Maxing Out the 401k Company Match: How Many Actually Do It?

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At the top of many personal finance “To-do Lists” is to max out the employer match offered in your 401k/403b retirement plan. It’s usually the first “savings” step after paying down high-interest debt and keeping up with your bills. Here’s a screenshot from the Standardized Personal Finance Advice Flowchart via Reddit:

And here it is again from JP Morgan Asset Management, right after building up an emergency fund:

I’ve read this advice so many times, but how many people even complete this Top 3 item on the list? To be clear, this is just contributing enough to maximize your employer match contribution, not maxing out your allowable employee contribution. (That’s on the list of standardized advice as well, but at a slightly lower priority level.)

Vanguard recently released its How America Saves 2022 report with tons of data about the retirement accounts that they help manage. Let’s see what they found.

First of all, what does it take to max out your 401k company match? Roughly a 6% contribution rate over the years.

So… how many people actually max out their 401k company match? Roughly 70% of participants contributed at least the max match rate in 2021. For participants in plan with an auto-increase feature, this number goes up to 77% overall after three years.

If you aren’t at least maxing out the company match and getting your “free money”, hopefully this stat provides some peer pressure. Over 2/3rds are doing it! You don’t want to be below-average, do you?? 😱

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  1. I’m actually pleasantly surprised that so many people are getting the full match.

    The way things are reported sometimes you get the idea that hardly anyone in USA saves for retirement. But full 70%+ of people hitting the match rate of 6-7% or more is pretty good.

  2. Michael Anderson says

    Thanks for pointing us to this interesting report. I saw on page 5 that 81% of their plan participants used target-date funds in 2021. I wonder if the current management at Vanguard would embrace the target-date concept as enthusiastically as previous management?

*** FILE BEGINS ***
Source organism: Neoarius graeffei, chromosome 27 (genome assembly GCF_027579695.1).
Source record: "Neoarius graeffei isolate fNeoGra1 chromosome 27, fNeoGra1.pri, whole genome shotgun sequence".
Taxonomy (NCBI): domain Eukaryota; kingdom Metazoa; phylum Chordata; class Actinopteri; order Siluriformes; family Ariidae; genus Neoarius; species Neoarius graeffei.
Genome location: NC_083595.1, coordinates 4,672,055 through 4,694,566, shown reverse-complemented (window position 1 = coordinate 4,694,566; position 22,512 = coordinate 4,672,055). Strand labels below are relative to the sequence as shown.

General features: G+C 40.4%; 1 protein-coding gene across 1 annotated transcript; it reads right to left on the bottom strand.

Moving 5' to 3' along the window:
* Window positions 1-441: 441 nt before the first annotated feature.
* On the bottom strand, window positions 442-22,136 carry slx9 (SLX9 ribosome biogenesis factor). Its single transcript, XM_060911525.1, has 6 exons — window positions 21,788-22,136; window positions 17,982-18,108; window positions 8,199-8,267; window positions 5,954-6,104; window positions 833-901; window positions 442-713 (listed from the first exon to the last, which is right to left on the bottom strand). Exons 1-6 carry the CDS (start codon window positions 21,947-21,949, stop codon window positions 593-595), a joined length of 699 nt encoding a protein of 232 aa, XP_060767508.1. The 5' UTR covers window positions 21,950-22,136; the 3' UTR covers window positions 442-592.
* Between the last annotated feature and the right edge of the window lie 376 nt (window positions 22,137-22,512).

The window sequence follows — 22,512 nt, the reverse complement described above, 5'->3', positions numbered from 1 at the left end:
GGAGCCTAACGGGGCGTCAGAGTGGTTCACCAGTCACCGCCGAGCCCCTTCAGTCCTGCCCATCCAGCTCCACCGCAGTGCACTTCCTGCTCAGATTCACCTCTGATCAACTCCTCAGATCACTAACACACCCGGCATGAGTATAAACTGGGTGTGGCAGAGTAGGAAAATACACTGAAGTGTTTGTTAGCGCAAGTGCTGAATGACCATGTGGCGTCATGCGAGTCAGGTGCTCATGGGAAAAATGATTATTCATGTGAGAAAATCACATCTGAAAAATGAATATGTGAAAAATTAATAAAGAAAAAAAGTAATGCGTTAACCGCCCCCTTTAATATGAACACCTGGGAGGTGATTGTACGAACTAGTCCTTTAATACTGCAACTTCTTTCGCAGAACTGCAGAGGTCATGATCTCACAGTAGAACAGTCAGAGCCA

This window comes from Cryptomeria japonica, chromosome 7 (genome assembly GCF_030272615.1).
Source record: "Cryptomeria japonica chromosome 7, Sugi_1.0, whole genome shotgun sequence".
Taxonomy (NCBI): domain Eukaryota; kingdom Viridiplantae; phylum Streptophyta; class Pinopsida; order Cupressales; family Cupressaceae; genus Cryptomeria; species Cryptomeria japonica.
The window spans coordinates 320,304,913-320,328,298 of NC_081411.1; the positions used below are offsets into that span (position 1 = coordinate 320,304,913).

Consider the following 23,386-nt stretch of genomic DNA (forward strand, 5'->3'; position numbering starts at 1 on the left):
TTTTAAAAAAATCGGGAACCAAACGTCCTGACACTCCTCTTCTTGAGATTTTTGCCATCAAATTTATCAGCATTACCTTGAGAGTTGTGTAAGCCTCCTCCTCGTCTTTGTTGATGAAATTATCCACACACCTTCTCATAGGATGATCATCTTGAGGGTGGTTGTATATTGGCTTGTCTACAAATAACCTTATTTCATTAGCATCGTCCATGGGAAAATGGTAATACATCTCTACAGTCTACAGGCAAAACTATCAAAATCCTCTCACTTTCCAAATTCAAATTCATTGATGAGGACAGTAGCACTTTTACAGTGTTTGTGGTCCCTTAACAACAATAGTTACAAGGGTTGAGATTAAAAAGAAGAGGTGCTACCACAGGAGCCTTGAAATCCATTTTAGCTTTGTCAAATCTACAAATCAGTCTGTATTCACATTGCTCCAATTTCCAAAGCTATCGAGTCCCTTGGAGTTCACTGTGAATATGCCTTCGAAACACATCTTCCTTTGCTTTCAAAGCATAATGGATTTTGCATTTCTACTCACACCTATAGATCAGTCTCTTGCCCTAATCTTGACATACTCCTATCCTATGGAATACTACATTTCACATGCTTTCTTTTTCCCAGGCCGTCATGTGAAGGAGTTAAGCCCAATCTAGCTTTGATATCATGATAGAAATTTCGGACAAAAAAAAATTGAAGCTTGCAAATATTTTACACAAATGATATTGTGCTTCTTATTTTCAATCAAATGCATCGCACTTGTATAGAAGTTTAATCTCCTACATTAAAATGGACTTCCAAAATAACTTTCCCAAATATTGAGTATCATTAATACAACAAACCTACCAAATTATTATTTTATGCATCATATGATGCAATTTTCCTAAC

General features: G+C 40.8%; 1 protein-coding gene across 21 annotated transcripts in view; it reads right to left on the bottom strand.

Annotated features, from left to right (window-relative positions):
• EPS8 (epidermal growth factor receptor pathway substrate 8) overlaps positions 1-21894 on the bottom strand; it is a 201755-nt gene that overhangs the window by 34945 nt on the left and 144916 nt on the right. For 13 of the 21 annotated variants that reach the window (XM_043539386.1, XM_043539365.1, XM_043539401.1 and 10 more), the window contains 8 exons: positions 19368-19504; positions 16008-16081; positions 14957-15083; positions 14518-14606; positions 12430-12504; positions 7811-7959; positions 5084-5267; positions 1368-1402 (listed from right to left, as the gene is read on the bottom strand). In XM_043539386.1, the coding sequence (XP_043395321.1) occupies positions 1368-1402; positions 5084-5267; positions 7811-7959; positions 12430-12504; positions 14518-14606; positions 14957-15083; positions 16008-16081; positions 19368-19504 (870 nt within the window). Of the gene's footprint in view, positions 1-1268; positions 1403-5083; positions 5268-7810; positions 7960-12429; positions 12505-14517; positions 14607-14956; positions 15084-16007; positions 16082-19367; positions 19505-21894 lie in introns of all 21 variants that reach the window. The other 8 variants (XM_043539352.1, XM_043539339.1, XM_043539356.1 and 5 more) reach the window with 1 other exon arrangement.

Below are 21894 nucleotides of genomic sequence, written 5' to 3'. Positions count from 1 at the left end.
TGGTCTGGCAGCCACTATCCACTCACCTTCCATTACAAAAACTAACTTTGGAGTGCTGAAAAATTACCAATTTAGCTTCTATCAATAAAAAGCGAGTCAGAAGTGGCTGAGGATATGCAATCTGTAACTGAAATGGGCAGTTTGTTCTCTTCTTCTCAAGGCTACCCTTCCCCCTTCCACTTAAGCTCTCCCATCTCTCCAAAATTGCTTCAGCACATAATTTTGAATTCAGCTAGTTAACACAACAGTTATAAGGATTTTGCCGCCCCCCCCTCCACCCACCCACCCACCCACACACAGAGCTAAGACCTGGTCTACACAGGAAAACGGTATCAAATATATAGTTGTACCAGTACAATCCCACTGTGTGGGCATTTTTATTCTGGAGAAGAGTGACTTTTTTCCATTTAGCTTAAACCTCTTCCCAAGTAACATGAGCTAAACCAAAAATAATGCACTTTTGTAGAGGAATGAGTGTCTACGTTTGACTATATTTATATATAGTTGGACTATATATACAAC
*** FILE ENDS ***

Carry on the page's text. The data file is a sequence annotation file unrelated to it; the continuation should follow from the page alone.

Figure 30 on page 31 shows the dramatic impact of automatic enrollment, especially for younger employees. For example, 93% of 25-34 year olds participated in their 401k plan if they had automatic enrollment. Without automatic enrollment, only 59% participated. Another good innovation.

  3. I’m 42 and have $11K is student loans ($6K @ 3.35% and $5K @ 3.5%). I’ve completed steps 1-6 in the JP Morgan graphic. Is it better to focus on paying down my student loans like the graphic suggests, or would it be better to max out my Roth IRA? I’ve currently been maxing out my Roth, but am curious to hear any suggestions others may have.

    • Michael Anderson says

      It looks like maxing out your Roth IRA would be part of #6 in the JP Morgan graphic. That seems like a good strategy. The interest rate on your student loans isn’t very high, you’re probably good just making the regular payments.
      Also, you may want to wait and see if you qualify for the possible $10,000 write-off on student loans that the president seems to be considering. I’m not commenting on whether that’s a good idea or not, but if they move forward, you might as well take advantage…if you qualify.

  4. I recently switched jobs, and I’d already significantly more than the 6%. However, I’m not sure they’ll true up the matching. Is that even legal? Is there a way to ask for the matching once you’ve left?

    I dig your blog Johnathan. Long time follower. In that, I mean years and years. Thanks.

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